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Bay View turns 40! Part 2

April 20, 2017

Now, as the San Francisco Bay View newspaper’s 40th birthday year comes to a close, is the time to bring up to date the historical sketch of our paper that I began with Part 1 in the January paper. Piles of old papers rest on my desk, waiting to be read once again – a banquet of stories and pictures of our lives, our hopes, our goals. Let me let you taste the flavor of the freedom we continue to fight for in the age of Trump.

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Filed Under: SF Bay Area
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What does menthol have to do with it? Everything! Tobacco and Social Injustice Community Forum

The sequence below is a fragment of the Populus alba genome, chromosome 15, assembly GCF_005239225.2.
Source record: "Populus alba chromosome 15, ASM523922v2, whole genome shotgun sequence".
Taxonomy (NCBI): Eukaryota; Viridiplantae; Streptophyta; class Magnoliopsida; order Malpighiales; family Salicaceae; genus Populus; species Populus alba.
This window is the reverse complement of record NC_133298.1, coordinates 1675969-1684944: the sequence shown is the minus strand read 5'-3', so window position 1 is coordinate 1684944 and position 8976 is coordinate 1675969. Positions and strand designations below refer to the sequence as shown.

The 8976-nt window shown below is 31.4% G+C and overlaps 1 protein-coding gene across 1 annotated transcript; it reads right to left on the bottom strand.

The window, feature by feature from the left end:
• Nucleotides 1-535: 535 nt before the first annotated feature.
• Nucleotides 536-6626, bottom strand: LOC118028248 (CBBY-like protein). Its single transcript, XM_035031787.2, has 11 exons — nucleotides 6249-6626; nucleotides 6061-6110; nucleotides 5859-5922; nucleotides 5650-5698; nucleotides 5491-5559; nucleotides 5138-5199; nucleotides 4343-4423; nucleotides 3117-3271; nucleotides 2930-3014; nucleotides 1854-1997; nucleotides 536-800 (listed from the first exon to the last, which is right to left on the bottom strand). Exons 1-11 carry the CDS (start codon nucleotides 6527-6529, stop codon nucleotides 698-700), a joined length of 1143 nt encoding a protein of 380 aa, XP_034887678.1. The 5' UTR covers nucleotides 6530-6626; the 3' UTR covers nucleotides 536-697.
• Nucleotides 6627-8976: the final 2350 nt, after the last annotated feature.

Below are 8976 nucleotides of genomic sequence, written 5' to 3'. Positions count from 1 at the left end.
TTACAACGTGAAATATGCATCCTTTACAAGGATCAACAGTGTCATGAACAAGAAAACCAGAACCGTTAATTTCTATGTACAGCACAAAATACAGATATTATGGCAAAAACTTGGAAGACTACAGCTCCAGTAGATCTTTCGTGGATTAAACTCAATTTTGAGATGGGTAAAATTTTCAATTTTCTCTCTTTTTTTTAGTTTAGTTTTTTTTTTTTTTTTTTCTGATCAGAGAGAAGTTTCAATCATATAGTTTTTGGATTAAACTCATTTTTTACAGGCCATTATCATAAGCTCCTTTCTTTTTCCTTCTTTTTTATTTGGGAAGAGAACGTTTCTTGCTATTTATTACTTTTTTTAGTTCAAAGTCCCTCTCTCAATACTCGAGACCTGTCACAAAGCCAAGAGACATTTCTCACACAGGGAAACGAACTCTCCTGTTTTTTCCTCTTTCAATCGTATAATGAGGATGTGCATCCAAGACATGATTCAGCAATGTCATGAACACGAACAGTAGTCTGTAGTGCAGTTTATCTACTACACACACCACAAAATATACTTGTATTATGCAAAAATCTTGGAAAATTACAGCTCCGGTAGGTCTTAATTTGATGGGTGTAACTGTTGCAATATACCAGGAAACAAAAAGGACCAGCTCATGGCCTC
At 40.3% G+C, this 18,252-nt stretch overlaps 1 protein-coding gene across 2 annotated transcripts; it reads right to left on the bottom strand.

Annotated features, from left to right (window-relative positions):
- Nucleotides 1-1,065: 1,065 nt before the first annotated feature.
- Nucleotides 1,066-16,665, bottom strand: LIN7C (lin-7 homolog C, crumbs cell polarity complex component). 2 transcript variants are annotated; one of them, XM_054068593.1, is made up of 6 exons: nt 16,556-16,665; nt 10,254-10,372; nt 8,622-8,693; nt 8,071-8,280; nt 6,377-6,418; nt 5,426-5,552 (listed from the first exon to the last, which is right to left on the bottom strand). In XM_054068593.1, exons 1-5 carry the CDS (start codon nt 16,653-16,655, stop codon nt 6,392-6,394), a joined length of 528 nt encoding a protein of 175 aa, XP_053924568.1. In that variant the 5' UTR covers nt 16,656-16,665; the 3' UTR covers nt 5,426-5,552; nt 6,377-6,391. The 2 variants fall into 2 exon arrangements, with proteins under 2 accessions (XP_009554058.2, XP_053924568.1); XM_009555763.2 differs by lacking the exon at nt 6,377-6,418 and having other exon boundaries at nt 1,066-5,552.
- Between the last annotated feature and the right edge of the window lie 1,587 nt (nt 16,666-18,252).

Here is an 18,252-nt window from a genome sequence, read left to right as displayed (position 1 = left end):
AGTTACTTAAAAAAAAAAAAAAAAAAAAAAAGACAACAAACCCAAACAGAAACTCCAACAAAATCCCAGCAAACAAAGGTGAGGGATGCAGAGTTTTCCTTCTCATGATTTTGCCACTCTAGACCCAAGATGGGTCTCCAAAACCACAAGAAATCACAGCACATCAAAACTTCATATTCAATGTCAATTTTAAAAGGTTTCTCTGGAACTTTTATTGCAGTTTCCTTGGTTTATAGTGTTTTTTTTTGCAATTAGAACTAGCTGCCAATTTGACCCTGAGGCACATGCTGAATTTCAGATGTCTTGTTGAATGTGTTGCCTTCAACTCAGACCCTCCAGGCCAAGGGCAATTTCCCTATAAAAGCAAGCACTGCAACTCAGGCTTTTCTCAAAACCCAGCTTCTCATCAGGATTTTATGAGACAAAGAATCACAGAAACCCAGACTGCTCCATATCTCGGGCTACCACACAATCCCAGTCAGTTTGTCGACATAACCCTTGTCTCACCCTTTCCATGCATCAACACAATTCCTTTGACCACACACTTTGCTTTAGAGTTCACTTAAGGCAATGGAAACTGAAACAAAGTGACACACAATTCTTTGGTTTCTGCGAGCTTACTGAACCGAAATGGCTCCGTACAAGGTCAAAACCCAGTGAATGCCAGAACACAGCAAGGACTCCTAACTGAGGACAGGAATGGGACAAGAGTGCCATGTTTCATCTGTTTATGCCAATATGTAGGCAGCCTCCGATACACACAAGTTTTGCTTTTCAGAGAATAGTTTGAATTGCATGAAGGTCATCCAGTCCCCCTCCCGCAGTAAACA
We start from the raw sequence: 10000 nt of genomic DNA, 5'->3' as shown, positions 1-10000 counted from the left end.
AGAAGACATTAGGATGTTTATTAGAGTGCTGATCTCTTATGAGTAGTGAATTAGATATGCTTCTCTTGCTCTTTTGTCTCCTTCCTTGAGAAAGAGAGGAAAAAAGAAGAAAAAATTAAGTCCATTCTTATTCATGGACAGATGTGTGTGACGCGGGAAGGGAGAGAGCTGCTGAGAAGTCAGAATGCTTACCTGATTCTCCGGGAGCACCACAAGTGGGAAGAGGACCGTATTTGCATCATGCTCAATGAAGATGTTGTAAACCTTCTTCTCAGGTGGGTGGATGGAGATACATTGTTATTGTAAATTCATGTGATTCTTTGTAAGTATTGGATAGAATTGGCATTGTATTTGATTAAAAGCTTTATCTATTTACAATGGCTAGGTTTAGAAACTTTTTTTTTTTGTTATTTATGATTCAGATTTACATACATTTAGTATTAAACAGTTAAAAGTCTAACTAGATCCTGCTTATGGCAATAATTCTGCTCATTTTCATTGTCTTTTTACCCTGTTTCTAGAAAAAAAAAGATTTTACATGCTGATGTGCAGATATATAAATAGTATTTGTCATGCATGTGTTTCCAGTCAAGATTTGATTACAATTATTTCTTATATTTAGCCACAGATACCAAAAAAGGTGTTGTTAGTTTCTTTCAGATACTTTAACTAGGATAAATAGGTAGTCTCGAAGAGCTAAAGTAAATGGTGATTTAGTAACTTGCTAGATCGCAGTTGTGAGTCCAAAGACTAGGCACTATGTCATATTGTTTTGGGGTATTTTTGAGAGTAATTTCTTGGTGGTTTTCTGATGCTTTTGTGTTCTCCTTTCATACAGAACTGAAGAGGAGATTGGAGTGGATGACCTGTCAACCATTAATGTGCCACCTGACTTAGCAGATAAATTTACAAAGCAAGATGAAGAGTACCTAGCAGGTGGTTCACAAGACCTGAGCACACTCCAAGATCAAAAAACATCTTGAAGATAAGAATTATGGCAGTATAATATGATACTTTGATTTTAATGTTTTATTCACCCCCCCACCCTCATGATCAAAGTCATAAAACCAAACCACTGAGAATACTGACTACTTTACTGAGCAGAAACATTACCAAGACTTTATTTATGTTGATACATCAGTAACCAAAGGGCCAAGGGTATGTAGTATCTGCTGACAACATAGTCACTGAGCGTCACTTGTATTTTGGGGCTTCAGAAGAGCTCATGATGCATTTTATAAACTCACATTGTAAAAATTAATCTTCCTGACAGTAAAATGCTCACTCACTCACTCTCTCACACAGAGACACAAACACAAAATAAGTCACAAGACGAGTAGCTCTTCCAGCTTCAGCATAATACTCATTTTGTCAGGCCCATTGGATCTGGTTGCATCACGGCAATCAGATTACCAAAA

March 2, 2017

The African American Tobacco Control Leadership Council (AATCLC), a nonprofit consortium of organizations dedicated to research, community collaboration and public engagement, is working to stop the preventable deaths of African Americans due to the consumption of menthol-flavored cigarettes engineered by the tobacco companies to addict Black people and others including Asian, Latino and LGBTQ populations.

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Filed Under: Culture Stories
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Resisting the lynching of Haitian liberty!

December 28, 2016

It should be obvious by now that the U.S.-U.N., E.U., OAS and various hired paramilitary police have engineered a second fraudulent election in as many years in Haiti. This latest attempt to kill Haiti’s freedom by aborting her dreams of democracy via the electoral process was designed to prevent landslide victories by Fanmi Lavalas, reminiscent of the presidential victories of Jean Bertrand Aristide. The U.S. and U.N. do not want to see this.

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Filed Under: Haiti and Latin America
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Ward vs. Kovalev: Was this the great white hope re-mix?